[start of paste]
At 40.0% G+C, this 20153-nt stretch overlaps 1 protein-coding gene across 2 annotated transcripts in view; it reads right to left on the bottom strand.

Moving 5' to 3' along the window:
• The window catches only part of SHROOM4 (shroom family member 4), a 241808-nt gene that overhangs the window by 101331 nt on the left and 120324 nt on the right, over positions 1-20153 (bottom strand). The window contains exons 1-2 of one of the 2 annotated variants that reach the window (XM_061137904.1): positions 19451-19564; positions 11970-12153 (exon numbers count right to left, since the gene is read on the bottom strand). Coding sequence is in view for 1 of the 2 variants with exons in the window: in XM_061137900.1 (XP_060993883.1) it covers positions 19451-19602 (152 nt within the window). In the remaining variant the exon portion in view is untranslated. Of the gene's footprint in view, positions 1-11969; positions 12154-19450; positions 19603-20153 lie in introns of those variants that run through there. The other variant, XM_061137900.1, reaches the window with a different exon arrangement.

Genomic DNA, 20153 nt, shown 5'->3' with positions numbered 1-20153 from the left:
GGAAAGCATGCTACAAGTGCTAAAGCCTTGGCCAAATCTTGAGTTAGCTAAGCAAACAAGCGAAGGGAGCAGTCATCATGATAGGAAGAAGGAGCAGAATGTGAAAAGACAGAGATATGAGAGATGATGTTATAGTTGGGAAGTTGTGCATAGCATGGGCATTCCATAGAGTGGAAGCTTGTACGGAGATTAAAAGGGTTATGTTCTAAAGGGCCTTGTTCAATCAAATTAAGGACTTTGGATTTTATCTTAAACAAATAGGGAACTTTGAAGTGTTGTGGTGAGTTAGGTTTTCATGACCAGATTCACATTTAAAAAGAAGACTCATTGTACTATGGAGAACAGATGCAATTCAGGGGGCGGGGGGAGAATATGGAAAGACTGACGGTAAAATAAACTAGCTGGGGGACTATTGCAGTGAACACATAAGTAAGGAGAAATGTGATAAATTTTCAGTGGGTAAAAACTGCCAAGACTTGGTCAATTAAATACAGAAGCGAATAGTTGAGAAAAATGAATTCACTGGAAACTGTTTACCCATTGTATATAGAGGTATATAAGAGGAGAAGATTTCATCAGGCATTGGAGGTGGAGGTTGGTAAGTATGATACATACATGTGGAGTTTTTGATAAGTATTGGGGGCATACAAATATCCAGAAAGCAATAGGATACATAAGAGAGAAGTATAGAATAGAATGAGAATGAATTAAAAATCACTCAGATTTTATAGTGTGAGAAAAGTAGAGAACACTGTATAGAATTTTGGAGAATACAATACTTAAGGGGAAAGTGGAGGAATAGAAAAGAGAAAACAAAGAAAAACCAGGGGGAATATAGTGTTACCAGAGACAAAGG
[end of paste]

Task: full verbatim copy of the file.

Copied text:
At 40.0% G+C, this 20153-nt stretch overlaps 1 protein-coding gene across 2 annotated transcripts in view; it reads right to left on the bottom strand.

Moving 5' to 3' along the window:
• The window catches only part of SHROOM4 (shroom family member 4), a 241808-nt gene that overhangs the window by 101331 nt on the left and 120324 nt on the right, over positions 1-20153 (bottom strand). The window contains exons 1-2 of one of the 2 annotated variants that reach the window (XM_061137904.1): positions 19451-19564; positions 11970-12153 (exon numbers count right to left, since the gene is read on the bottom strand). Coding sequence is in view for 1 of the 2 variants with exons in the window: in XM_061137900.1 (XP_060993883.1) it covers positions 19451-19602 (152 nt within the window). In the remaining variant the exon portion in view is untranslated. Of the gene's footprint in view, positions 1-11969; positions 12154-19450; positions 19603-20153 lie in introns of those variants that run through there. The other variant, XM_061137900.1, reaches the window with a different exon arrangement.

Genomic DNA, 20153 nt, shown 5'->3' with positions numbered 1-20153 from the left:
GGAAAGCATGCTACAAGTGCTAAAGCCTTGGCCAAATCTTGAGTTAGCTAAGCAAACAAGCGAAGGGAGCAGTCATCATGATAGGAAGAAGGAGCAGAATGTGAAAAGACAGAGATATGAGAGATGATGTTATAGTTGGGAAGTTGTGCATAGCATGGGCATTCCATAGAGTGGAAGCTTGTACGGAGATTAAAAGGGTTATGTTCTAAAGGGCCTTGTTCAATCAAATTAAGGACTTTGGATTTTATCTTAAACAAATAGGGAACTTTGAAGTGTTGTGGTGAGTTAGGTTTTCATGACCAGATTCACATTTAAAAAGAAGACTCATTGTACTATGGAGAACAGATGCAATTCAGGGGGCGGGGGGAGAATATGGAAAGACTGACGGTAAAATAAACTAGCTGGGGGACTATTGCAGTGAACACATAAGTAAGGAGAAATGTGATAAATTTTCAGTGGGTAAAAACTGCCAAGACTTGGTCAATTAAATACAGAAGCGAATAGTTGAGAAAAATGAATTCACTGGAAACTGTTTACCCATTGTATATAGAGGTATATAAGAGGAGAAGATTTCATCAGGCATTGGAGGTGGAGGTTGGTAAGTATGATACATACATGTGGAGTTTTTGATAAGTATTGGGGGCATACAAATATCCAGAAAGCAATAGGATACATAAGAGAGAAGTATAGAATAGAATGAGAATGAATTAAAAATCACTCAGATTTTATAGTGTGAGAAAAGTAGAGAACACTGTATAGAATTTTGGAGAATACAATACTTAAGGGGAAAGTGGAGGAATAGAAAAGAGAAAACAAAGAAAAACCAGGGGGAATATAGTGTTACCAGAGACAAAGG